And yet, even as Facebook has embedded itself into modern life, it hasn’t actually done that much with what it knows about us. Now that the company has gone public, the pressure to develop new sources of profit (see “The Facebook Fallacy) is likely to force it to do more with its hoard of information. That stash of data looms like an oversize shadow over what today is a modest online advertising business, worrying privacy-conscious Web users (see “Few Privacy Regulations Inhibit Facebook”) and rivals such as Google. Everyone has a feeling that this unprecedented resource will yield something big, but nobody knows quite what.

Heading Facebook’s effort to figure out what can be learned from all our data is Cameron Marlow, a tall 35-year-old who until recently sat a few feet away from ­Zuckerberg. The group Marlow runs has escaped the public attention that dogs Facebook’s founders and the more headline-grabbing features of its business. Known internally as the Data Science Team, it is a kind of Bell Labs for the social-networking age. The group has 12 researchers—but is expected to double in size this year. They apply math, programming skills, and social science to mine our data for insights that they hope will advance Facebook’s business and social science at large. Whereas other analysts at the company focus on information related to specific online activities, Marlow’s team can swim in practically the entire ocean of personal data that Facebook maintains. Of all the people at Facebook, perhaps even including the company’s leaders, these researchers have the best chance of discovering what can really be learned when so much personal information is compiled in one place.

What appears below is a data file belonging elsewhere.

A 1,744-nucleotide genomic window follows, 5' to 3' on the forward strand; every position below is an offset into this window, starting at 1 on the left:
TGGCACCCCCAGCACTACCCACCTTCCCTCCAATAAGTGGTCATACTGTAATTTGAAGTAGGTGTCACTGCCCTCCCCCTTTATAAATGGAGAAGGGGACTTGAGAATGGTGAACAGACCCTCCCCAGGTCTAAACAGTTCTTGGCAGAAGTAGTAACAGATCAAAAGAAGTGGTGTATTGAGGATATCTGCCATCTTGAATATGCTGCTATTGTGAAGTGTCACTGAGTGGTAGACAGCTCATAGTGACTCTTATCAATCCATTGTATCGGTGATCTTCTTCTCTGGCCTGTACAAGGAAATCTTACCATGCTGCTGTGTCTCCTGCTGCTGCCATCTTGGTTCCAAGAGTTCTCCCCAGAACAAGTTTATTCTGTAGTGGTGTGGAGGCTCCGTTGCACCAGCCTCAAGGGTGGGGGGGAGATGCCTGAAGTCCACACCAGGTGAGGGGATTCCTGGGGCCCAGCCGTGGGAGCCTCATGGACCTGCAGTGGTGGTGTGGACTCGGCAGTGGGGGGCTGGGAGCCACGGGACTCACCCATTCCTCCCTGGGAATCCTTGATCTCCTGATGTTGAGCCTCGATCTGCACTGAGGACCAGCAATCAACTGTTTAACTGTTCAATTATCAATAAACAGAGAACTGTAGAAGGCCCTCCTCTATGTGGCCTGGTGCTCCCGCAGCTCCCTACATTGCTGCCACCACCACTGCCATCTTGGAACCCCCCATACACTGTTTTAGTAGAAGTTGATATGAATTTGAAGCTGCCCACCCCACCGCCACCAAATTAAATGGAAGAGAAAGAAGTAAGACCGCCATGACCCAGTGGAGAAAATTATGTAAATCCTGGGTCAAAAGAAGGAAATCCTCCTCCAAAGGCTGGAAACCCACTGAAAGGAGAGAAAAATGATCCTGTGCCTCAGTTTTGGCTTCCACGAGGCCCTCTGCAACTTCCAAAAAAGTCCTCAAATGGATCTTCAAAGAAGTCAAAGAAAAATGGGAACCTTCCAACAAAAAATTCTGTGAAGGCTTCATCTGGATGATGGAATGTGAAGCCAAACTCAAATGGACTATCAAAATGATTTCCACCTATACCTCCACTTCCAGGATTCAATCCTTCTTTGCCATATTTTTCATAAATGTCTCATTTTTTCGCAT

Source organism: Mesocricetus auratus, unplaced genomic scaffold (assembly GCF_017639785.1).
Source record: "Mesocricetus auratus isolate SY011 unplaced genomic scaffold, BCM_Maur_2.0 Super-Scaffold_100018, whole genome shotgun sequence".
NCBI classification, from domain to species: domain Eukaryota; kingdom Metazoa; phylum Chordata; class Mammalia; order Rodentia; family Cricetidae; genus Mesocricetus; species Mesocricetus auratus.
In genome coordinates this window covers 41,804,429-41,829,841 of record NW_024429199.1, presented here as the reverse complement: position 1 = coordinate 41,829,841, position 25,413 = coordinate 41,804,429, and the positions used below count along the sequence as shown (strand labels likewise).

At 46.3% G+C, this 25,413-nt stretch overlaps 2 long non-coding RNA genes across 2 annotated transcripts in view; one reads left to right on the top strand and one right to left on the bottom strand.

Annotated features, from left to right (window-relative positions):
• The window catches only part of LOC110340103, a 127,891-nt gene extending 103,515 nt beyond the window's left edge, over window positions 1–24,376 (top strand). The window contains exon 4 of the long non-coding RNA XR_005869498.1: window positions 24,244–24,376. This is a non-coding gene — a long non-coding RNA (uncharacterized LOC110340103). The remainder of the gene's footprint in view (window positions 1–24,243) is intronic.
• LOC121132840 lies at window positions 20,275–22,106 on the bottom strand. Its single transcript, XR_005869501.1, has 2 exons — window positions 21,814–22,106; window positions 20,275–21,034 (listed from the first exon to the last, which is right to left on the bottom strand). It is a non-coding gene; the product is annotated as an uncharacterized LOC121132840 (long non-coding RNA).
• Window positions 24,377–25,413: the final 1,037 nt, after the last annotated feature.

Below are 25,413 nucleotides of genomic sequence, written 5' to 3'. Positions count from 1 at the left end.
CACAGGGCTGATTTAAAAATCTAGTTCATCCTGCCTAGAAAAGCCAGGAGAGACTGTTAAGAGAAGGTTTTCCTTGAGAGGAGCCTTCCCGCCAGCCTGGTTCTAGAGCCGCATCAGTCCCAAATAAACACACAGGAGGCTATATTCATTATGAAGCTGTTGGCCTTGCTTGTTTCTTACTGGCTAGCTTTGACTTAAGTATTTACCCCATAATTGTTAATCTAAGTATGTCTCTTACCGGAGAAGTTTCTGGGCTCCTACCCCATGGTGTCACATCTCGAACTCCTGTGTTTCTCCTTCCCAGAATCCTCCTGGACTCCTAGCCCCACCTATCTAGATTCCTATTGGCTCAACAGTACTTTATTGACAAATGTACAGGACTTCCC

Facebook has all this information because it has found ingenious ways to collect data as people socialize. Users fill out profiles with their age, gender, and e-mail address; some people also give additional details, such as their relationship status and mobile-phone number. A redesign last fall introduced profile pages in the form of time lines that invite people to add historical information such as places they have lived and worked. Messages and photos shared on the site are often tagged with a precise location, and in the last two years Facebook has begun to track activity elsewhere on the Internet, using an addictive invention called the “Like” button. It appears on apps and websites outside Facebook and allows people to indicate with a click that they are interested in a brand, product, or piece of digital content. Since last fall, Facebook has also been able to collect data on users’ online lives beyond its borders automatically: in certain apps or websites, when users listen to a song or read a news article, the information is passed along to Facebook, even if no one clicks “Like.” Within the feature’s first five months, Facebook catalogued more than five billion instances of people listening to songs online. Combine that kind of information with a map of the social connections Facebook’s users make on the site, and you have an incredibly rich record of their lives and interactions.